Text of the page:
She’s a 65-year-old grandma – and world champion powerlifter.
Sue Hollands is back home in Ravensthorpe after landing her 12th world title at the IPF World Master Powerlifting Championships at Sundsvall in Sweden.
She competed in the M3 – over 60s – class in the 84kg-plus bodyweight category and battled against an American lifter to take the title of M3 World Champion Powerlifter.
Sue also took the trophy for the Best Lifter among the M3 females competing and helped her teammates secure the third place team trophy for the M3 Great Britain team.
During the competition, she was surprised when husband Tony and son Luke paid a flying visit – arriving the evening before her lift, watching her triumph and then heading back home after lunch.
And she got another surprise when she returned home to discover she’d also broken five Commonwealth records – lifting 87.5kg and 92.5kg on the bench press; 180kg on the squat; 170kg on the deadlift and 442.5kg total.
Sue will be competing again in two weeks’ time at the Yorkshire and North East Powerlifting Federation event at Ashington, Northumberland, and next January in the British championships in Horncastle, Lincolnshire.
The former teacher at St Thomas School, Bradley, entered her first competition in 1999 at the age of 47 after being introduced to the sport by a couple who attended St Thomas’ Church.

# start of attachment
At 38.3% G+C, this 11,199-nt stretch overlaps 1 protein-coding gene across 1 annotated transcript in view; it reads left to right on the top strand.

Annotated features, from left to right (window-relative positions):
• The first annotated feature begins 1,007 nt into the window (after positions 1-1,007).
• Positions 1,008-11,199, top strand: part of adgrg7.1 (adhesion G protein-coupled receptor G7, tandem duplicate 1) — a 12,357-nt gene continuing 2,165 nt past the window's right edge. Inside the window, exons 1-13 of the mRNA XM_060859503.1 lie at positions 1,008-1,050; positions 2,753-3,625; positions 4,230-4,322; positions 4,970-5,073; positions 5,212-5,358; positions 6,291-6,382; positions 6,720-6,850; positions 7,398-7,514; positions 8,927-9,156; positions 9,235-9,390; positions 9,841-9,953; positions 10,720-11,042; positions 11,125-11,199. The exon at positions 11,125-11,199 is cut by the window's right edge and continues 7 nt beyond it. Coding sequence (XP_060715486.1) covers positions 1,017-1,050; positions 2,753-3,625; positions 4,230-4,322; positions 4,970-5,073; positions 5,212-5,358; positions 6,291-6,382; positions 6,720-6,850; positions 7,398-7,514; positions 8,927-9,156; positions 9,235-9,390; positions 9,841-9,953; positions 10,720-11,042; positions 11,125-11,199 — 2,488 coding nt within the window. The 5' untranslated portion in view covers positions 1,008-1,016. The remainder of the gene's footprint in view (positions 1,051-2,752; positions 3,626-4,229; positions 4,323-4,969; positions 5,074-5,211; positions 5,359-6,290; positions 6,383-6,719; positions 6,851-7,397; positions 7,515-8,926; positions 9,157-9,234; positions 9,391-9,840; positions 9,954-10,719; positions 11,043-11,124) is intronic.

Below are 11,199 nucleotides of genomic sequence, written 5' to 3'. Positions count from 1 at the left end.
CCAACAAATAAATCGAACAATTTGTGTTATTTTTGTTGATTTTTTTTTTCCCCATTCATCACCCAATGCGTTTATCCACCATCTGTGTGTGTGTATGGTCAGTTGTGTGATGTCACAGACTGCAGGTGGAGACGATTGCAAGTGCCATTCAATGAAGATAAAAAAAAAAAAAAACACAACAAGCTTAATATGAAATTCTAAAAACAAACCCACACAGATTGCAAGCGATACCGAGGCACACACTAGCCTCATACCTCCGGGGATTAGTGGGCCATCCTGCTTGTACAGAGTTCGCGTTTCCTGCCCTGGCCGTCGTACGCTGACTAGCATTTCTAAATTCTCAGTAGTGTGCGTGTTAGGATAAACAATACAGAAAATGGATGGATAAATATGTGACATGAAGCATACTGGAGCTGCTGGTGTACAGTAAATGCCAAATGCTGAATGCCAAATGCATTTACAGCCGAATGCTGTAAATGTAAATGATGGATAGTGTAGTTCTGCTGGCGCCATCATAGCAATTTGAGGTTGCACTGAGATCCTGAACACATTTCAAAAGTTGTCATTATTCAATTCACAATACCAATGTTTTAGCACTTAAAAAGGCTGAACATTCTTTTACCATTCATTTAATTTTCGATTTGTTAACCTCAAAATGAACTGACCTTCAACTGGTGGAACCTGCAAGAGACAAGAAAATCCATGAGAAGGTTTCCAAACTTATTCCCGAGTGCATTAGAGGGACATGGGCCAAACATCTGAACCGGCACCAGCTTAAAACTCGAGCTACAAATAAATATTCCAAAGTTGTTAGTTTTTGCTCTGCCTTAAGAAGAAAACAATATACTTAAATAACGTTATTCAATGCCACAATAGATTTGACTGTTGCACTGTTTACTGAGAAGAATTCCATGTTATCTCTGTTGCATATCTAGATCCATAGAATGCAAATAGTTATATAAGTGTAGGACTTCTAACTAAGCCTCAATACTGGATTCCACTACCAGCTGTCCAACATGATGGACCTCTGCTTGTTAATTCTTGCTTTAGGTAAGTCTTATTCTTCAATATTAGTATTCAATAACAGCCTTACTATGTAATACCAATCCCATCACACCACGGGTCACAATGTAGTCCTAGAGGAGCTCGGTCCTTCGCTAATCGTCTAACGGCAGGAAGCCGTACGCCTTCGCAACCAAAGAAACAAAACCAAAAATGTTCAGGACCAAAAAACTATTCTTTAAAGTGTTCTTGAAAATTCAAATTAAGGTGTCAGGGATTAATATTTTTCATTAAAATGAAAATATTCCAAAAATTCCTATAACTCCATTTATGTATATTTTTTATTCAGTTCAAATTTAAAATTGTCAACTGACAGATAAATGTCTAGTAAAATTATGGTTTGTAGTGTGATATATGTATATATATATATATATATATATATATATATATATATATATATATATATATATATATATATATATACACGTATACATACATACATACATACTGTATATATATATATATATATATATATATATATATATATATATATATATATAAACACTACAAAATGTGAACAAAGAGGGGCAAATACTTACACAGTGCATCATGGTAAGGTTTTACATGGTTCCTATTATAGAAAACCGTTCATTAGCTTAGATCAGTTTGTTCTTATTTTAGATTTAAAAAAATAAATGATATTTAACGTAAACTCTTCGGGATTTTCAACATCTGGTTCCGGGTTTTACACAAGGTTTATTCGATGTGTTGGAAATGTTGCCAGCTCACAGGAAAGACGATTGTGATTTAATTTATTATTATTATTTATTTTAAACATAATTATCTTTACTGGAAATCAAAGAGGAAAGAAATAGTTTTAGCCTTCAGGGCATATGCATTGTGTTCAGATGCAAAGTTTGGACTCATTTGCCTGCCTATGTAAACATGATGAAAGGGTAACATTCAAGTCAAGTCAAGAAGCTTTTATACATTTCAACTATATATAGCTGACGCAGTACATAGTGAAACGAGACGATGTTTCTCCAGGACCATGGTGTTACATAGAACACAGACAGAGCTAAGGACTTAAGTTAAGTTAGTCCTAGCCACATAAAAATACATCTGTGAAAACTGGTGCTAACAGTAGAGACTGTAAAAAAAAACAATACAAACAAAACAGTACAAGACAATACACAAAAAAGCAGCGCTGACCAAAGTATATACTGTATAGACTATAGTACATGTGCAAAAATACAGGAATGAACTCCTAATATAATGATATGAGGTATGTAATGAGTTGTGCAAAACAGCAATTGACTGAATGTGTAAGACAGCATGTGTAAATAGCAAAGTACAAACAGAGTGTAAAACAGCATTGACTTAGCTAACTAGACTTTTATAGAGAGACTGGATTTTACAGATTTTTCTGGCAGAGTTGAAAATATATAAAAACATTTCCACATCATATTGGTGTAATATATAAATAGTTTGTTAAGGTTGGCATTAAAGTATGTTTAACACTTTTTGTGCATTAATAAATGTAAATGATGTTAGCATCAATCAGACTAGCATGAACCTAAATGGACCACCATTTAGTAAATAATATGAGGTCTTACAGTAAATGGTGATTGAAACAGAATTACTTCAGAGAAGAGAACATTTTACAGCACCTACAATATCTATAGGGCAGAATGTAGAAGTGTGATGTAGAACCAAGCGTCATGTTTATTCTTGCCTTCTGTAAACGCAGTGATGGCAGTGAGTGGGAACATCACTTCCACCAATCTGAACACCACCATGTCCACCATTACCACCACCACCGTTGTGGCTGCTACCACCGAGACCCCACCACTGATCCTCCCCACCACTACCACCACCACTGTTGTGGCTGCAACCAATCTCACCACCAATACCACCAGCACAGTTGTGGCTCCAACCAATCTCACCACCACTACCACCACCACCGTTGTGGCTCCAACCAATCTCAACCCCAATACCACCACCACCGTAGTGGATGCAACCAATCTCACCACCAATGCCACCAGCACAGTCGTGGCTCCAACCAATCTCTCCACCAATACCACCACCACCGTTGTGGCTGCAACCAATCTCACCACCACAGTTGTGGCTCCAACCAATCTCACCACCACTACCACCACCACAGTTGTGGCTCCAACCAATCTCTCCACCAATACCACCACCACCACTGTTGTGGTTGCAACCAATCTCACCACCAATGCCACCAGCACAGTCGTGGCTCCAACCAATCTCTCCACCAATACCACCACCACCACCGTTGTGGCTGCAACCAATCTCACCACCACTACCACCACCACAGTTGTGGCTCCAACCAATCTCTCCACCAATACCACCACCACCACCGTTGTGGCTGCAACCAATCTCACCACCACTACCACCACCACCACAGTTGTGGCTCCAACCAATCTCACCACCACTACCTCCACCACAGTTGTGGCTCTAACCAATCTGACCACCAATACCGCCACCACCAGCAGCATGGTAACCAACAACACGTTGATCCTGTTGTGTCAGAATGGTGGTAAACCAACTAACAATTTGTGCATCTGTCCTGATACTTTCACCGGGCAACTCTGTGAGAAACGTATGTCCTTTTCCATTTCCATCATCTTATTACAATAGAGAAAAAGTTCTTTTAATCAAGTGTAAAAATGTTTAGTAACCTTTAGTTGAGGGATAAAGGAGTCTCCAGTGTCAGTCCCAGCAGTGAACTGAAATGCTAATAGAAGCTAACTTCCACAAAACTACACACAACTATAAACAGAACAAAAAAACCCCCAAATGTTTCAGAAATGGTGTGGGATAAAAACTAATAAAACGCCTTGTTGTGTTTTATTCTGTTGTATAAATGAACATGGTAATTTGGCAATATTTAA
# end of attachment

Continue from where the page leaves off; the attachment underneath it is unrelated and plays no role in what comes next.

Sue and Marie visited the gym and tried out the treadmills. When they made their next visit, they were introduced to powerlifting – and were bitten by the bug.
Although Marie no longer takes part, she continues to help Sue prepare for competitions. The powerlifting pensioner is supported by the family – husband Tony, grown-up sons Luke, Simon and Adam and daughter Marie. Sue and Tony also have two grandchildren, Molly, aged four, and 17-month-old Neve.
Sue trains twice a week with the Steelman Powerlifting Club at Future Bodies gym in Morley, where she is coached by Phil Stringer.
She permits herself the odd treat, like a bar of chocolate or a packet of crisps, but makes sure her diet includes fresh fruit and vegetables, chicken and tuna. “As competition time nears, I make sure I eat more of the good things and less of the bad things,” she said.
And she’s as enthusiastic as ever about her sport. “When I started doing it, the man who coached us had such an excitement about the sport which rubbed of on us,” she said. “We got excited about it and about competing. He always said ‘it doesn’t have to be a Russian who holds the world record!’ Two years ago I did hold the world record for my age group.”